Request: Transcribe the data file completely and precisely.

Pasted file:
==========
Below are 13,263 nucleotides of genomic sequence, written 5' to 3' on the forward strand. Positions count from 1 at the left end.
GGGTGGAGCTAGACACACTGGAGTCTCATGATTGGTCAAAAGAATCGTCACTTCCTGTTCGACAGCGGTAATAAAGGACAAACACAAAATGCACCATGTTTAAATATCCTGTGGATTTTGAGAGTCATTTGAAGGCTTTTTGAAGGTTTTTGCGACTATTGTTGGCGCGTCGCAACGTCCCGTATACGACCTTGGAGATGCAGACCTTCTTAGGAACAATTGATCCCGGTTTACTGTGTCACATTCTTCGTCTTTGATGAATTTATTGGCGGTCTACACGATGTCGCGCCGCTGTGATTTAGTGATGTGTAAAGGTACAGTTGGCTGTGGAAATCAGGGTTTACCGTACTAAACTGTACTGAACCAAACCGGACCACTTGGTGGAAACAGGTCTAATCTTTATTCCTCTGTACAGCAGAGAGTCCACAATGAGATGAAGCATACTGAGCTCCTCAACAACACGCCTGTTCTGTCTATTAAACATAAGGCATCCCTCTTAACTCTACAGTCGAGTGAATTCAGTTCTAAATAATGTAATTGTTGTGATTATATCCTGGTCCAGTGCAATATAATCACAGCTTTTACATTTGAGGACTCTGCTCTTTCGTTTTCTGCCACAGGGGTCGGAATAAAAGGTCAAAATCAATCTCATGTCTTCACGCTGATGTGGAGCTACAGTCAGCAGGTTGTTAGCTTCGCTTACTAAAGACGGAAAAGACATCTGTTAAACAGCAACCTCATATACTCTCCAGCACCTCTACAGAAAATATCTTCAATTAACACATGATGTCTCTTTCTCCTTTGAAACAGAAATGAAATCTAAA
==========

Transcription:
Below are 13,263 nucleotides of genomic sequence, written 5' to 3' on the forward strand. Positions count from 1 at the left end.
GGGTGGAGCTAGACACACTGGAGTCTCATGATTGGTCAAAAGAATCGTCACTTCCTGTTCGACAGCGGTAATAAAGGACAAACACAAAATGCACCATGTTTAAATATCCTGTGGATTTTGAGAGTCATTTGAAGGCTTTTTGAAGGTTTTTGCGACTATTGTTGGCGCGTCGCAACGTCCCGTATACGACCTTGGAGATGCAGACCTTCTTAGGAACAATTGATCCCGGTTTACTGTGTCACATTCTTCGTCTTTGATGAATTTATTGGCGGTCTACACGATGTCGCGCCGCTGTGATTTAGTGATGTGTAAAGGTACAGTTGGCTGTGGAAATCAGGGTTTACCGTACTAAACTGTACTGAACCAAACCGGACCACTTGGTGGAAACAGGTCTAATCTTTATTCCTCTGTACAGCAGAGAGTCCACAATGAGATGAAGCATACTGAGCTCCTCAACAACACGCCTGTTCTGTCTATTAAACATAAGGCATCCCTCTTAACTCTACAGTCGAGTGAATTCAGTTCTAAATAATGTAATTGTTGTGATTATATCCTGGTCCAGTGCAATATAATCACAGCTTTTACATTTGAGGACTCTGCTCTTTCGTTTTCTGCCACAGGGGTCGGAATAAAAGGTCAAAATCAATCTCATGTCTTCACGCTGATGTGGAGCTACAGTCAGCAGGTTGTTAGCTTCGCTTACTAAAGACGGAAAAGACATCTGTTAAACAGCAACCTCATATACTCTCCAGCACCTCTACAGAAAATATCTTCAATTAACACATGATGTCTCTTTCTCCTTTGAAACAGAAATGAAATCTAAA